I don't know about you, but I have a thing for figs. Before I came to Italy I'd only encountered the dried kind, sticky and far too sugary; but since moving here the juicy, dusky purple, fresh ones have become one of summer's greatest delights. I love them chopped up with fresh ricotta or cold and fragrant in gelato; and I especially love the broad fig leaves that grow wild by Italy's roadsides or out of its walls, and which when warm smell headily of figs even if they're not in fruit.
But I'm not here to talk about figs all day (though believe me I could).
Yes, fico (pronounced 'fee-ko') is the Italian word for 'fig'. But in colloquial Italian, the word has another meaning: 'cool'.
È il film più fico dell’anno.
It's the coolest film of the year.
Che fico quel vestito!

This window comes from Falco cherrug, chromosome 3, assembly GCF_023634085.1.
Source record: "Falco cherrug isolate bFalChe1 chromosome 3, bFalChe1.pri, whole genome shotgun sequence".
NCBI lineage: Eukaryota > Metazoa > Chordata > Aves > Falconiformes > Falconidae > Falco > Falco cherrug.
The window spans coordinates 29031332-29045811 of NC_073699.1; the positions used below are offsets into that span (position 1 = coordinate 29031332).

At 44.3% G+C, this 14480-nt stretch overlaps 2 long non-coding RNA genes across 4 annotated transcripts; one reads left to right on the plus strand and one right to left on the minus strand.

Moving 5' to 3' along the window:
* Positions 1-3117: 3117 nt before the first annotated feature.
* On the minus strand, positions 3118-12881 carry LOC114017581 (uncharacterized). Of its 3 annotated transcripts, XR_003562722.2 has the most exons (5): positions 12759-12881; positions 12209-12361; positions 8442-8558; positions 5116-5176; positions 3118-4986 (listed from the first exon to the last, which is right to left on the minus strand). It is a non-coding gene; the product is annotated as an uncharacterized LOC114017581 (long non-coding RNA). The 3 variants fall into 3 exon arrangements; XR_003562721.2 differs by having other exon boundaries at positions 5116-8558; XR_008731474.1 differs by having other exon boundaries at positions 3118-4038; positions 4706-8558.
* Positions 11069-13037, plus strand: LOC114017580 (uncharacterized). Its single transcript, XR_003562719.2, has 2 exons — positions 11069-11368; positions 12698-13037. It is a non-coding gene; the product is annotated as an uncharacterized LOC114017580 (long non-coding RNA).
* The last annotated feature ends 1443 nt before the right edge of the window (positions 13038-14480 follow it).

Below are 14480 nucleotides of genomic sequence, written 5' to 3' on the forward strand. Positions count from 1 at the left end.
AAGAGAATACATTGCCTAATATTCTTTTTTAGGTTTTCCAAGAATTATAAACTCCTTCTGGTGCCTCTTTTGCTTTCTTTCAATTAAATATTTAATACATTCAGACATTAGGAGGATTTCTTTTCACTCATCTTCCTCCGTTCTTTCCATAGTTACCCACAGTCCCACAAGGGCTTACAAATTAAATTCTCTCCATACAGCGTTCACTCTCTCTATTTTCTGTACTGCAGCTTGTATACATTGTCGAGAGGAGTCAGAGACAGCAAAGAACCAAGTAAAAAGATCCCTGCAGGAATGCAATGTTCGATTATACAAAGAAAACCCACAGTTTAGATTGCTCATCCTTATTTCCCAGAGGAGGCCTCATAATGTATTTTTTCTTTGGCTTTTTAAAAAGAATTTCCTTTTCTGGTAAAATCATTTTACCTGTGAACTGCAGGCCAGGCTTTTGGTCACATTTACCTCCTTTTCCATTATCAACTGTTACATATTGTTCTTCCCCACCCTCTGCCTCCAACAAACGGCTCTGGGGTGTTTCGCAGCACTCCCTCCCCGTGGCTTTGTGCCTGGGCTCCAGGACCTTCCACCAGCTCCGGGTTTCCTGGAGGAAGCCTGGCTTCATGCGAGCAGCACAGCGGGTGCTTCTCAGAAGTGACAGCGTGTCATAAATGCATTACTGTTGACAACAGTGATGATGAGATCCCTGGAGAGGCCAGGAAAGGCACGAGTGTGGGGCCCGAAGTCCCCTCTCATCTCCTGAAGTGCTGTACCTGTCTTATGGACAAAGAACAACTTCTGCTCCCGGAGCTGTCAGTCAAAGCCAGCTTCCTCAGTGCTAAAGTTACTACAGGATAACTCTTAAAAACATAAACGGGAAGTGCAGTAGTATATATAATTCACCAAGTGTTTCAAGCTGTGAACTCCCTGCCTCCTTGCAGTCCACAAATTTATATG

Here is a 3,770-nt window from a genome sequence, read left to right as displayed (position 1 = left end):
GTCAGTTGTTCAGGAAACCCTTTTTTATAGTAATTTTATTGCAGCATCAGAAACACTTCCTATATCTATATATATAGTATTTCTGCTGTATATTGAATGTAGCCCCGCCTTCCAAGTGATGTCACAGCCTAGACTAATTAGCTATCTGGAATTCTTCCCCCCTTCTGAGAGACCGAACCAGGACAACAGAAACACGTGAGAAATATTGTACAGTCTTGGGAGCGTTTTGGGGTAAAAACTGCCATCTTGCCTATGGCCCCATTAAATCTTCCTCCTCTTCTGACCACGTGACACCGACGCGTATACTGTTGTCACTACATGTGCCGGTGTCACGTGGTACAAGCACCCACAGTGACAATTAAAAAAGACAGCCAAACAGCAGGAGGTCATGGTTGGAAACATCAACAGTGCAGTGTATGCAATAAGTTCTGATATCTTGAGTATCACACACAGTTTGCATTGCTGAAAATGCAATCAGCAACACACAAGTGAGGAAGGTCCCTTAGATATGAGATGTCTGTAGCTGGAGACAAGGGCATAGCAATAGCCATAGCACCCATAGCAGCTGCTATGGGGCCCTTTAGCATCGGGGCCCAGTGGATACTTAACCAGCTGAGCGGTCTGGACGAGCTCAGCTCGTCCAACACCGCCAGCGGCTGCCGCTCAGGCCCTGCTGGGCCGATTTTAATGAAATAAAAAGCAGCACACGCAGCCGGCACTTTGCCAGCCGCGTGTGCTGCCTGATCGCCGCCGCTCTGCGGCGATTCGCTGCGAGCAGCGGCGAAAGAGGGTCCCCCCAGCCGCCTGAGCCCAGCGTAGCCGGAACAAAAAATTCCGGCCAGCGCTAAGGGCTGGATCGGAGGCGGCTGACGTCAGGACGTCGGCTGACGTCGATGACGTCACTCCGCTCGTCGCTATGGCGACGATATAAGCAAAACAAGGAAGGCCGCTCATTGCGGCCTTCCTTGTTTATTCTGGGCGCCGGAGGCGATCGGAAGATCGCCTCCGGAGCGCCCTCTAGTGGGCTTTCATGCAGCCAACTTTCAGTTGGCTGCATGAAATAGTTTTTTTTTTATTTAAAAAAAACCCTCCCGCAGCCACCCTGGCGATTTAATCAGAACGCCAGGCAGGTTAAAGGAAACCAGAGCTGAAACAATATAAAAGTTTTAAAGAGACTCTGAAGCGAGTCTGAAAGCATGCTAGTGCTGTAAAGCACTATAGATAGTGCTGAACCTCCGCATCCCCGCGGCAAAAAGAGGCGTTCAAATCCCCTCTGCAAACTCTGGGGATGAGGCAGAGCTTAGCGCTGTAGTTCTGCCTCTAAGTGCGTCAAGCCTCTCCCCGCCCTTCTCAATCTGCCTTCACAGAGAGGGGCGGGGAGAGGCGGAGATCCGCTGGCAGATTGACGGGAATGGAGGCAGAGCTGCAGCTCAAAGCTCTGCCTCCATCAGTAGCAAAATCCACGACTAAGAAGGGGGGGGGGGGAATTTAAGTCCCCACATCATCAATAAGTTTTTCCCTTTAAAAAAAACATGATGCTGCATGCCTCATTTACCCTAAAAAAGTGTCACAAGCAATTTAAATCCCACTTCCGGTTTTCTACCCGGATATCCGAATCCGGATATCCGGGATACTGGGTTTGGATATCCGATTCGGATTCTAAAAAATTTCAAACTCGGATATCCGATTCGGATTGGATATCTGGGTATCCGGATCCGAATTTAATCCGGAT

That dress is so cool!
Cercavo di sembrare fico per impressionarti.
I was trying to act cool to impress you.
Incidentally it's also the surname of Italy's speaker of the lower house of parliament, Roberto Fico, who I'd love to see Google Translate rechristen "Cool Robert".
Fico applies to things, situations but most of all, to people. If you call someone un fico (literally, 'a fig') you mean they're someone really cool.
Il tuo amico è un gran fico.
Your friend is such a cool guy.
Just be aware that there can be a subtext to calling someone un fico: it might imply that you find them attractive – like describing them as a 'hottie'.
And an even bigger word of caution goes for the feminine form of the word, fica. It's a slang term for a woman's private parts and an extremely vulgar way to describe a woman herself.
In fact, fare la fica ('doing the fig') has been an offensive hand gesture since Dante's time: it involves forming a fist and poking your thumb between your middle and index fingers, for reasons best left to the imagination.
One variation you should feel free to use, however, is figo: it's a regional variation of fico and means exactly the same thing. Che figo!
Do you have a favourite Italian word you'd like us to feature? If so, please email our editor Jessica Phelan with your suggestion.